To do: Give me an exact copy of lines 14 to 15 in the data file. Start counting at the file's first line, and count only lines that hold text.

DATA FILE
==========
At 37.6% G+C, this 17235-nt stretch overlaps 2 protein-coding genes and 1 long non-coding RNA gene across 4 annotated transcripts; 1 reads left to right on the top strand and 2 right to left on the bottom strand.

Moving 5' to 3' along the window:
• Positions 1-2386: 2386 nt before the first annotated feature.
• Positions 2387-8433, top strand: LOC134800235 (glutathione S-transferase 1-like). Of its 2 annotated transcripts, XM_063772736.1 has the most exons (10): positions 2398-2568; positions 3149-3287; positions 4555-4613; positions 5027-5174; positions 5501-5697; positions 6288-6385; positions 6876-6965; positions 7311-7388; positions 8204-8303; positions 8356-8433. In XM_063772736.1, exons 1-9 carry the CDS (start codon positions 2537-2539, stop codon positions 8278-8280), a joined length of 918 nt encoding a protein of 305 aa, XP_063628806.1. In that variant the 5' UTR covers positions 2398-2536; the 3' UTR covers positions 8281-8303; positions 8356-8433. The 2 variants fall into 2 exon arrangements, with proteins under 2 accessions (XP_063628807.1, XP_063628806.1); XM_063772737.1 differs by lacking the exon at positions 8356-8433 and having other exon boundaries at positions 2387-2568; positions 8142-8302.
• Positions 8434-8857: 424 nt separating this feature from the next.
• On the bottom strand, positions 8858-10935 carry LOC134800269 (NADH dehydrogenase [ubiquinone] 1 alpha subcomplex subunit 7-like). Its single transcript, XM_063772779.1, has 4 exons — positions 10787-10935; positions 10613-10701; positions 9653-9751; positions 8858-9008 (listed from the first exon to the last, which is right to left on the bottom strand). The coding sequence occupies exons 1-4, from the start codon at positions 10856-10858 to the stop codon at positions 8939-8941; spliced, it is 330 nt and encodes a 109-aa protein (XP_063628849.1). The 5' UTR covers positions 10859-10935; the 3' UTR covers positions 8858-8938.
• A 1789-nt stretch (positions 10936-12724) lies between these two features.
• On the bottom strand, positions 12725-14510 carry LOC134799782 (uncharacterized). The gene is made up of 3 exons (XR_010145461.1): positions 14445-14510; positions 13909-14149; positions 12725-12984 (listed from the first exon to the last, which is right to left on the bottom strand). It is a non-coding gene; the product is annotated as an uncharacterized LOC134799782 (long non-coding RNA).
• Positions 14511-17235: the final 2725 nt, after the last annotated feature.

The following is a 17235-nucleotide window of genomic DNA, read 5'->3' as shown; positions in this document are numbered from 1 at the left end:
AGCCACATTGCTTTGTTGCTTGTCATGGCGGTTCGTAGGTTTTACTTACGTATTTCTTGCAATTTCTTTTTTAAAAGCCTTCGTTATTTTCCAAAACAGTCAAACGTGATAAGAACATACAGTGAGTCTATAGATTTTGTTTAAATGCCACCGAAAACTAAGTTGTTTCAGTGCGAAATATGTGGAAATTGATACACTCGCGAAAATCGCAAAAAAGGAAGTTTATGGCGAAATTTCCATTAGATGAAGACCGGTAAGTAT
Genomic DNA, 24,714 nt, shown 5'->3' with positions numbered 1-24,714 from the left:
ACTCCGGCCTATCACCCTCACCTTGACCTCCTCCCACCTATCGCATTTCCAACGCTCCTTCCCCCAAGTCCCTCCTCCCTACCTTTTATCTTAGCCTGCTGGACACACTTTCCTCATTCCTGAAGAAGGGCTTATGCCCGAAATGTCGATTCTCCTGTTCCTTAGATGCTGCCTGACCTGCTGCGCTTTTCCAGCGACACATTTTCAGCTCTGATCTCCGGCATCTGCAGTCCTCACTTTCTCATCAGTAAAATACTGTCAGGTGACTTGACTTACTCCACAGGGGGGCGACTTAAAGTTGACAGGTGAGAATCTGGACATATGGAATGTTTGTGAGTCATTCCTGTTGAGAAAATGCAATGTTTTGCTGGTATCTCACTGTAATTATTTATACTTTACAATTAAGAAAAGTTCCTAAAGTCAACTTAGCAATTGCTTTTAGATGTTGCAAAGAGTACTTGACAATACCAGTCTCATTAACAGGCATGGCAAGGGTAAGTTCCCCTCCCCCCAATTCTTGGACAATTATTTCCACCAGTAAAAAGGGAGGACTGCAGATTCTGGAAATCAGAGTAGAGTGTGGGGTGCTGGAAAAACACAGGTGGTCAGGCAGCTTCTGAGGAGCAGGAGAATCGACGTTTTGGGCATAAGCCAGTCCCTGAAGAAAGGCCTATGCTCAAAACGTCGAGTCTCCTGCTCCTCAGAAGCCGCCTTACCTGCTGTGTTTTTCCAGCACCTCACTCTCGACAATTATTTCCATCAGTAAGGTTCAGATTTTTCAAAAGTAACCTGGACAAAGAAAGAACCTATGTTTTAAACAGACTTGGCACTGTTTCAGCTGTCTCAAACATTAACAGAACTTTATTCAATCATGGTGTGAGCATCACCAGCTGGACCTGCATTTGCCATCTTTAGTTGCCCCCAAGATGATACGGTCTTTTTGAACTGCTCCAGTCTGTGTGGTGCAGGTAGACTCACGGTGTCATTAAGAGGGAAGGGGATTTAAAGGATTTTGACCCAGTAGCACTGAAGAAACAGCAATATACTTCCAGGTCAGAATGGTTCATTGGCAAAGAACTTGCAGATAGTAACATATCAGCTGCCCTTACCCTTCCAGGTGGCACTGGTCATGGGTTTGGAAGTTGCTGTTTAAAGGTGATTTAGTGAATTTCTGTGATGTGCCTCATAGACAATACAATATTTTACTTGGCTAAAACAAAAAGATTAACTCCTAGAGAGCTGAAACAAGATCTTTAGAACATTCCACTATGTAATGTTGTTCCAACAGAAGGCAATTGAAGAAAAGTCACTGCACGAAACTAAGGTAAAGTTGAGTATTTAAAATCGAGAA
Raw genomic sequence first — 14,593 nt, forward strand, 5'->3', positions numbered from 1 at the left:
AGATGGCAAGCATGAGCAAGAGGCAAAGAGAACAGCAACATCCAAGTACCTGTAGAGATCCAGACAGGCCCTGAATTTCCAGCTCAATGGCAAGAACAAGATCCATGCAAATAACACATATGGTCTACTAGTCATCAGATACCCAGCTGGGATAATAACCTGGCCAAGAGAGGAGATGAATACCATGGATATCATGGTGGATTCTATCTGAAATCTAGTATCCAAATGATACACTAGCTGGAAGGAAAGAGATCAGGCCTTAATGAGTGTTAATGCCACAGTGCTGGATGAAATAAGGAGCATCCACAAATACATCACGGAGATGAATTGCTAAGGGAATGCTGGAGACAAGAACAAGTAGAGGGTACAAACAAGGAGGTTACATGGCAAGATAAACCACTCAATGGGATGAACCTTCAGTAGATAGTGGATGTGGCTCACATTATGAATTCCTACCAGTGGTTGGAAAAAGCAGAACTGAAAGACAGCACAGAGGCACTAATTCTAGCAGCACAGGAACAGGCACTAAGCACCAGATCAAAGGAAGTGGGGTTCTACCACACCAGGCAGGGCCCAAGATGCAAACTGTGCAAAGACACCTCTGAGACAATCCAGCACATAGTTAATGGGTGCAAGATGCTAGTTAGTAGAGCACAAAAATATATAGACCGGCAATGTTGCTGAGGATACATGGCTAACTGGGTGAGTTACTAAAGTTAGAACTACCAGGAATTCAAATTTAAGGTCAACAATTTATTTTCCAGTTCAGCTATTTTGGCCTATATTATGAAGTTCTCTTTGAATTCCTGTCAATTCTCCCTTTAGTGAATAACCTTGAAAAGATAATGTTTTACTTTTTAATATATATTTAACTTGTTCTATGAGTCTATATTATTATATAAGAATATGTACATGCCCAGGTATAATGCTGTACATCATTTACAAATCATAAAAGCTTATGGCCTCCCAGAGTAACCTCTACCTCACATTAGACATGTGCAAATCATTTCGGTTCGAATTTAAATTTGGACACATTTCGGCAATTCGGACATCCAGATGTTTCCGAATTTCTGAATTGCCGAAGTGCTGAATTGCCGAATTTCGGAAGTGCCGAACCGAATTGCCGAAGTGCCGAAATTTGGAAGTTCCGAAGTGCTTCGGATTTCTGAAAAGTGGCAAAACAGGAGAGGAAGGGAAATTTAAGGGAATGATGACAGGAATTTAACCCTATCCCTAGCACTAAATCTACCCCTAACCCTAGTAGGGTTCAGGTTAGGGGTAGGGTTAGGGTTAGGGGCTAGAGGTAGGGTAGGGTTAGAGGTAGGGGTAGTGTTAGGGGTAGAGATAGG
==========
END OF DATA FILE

Raw genomic sequence first — 14,593 nt, forward strand, 5'->3', positions numbered from 1 at the left:
AGATGGCAAGCATGAGCAAGAGGCAAAGAGAACAGCAACATCCAAGTACCTGTAGAGATCCAGACAGGCCCTGAATTTCCAGCTCAATGGCAAGAACAAGATCCATGCAAATAACACATATGGTCTACTAGTCATCAGATACCCAGCTGGGATAATAACCTGGCCAAGAGAGGAGATGAATACCATGGATATCATGGTGGATTCTATCTGAAATCTAGTATCCAAATGATACACTAGCTGGAAGGAAAGAGATCAGGCCTTAATGAGTGTTAATGCCACAGTGCTGGATGAAATAAGGAGCATCCACAAATACATCACGGAGATGAATTGCTAAGGGAATGCTGGAGACAAGAACAAGTAGAGGGTACAAACAAGGAGGTTACATGGCAAGATAAACCACTCAATGGGATGAACCTTCAGTAGATAGTGGATGTGGCTCACATTATGAATTCCTACCAGTGGTTGGAAAAAGCAGAACTGAAAGACAGCACAGAGGCACTAATTCTAGCAGCACAGGAACAGGCACTAAGCACCAGATCAAAGGAAGTGGGGTTCTACCACACCAGGCAGGGCCCAAGATGCAAACTGTGCAAAGACACCTCTGAGACAATCCAGCACATAGTTAATGGGTGCAAGATGCTAGTTAGTAGAGCACAAAAATATATAGACCGGCAATGTTGCTGAGGATACATGGCTAACTGGGTGAGTTACTAAAGTTAGAACTACCAGGAATTCAAATTTAAGGTCAACAATTTATTTTCCAGTTCAGCTATTTTGGCCTATATTATGAAGTTCTCTTTGAATTCCTGTCAATTCTCCCTTTAGTGAATAACCTTGAAAAGATAATGTTTTACTTTTTAATATATATTTAACTTGTTCTATGAGTCTATATTATTATATAAGAATATGTACATGCCCAGGTATAATGCTGTACATCATTTACAAATCATAAAAGCTTATGGCCTCCCAGAGTAACCTCTACCTCACATTAGACATGTGCAAATCATTTCGGTTCGAATTTAAATTTGGACACATTTCGGCAATTCGGACATCCAGATGTTTCCGAATTTCTGAATTGCCGAAGTGCTGAATTGCCGAATTTCGGAAGTGCCGAACCGAATTGCCGAAGTGCCGAAATTTGGAAGTTCCGAAGTGCTTCGGATTTCTGAAAAGTGGCAAAACAGGAGAGGAAGGGAAATTTAAGGGAATGATGACAGGAATTTAACCCTATCCCTAGCACTAAATCTACCCCTAACCCTAGTAGGGTTCAGGTTAGGGGTAGGGTTAGGGTTAGGGGCTAGAGGTAGGGTAGGGTTAGAGGTAGGGGTAGTGTTAGGGGTAGAGATAGG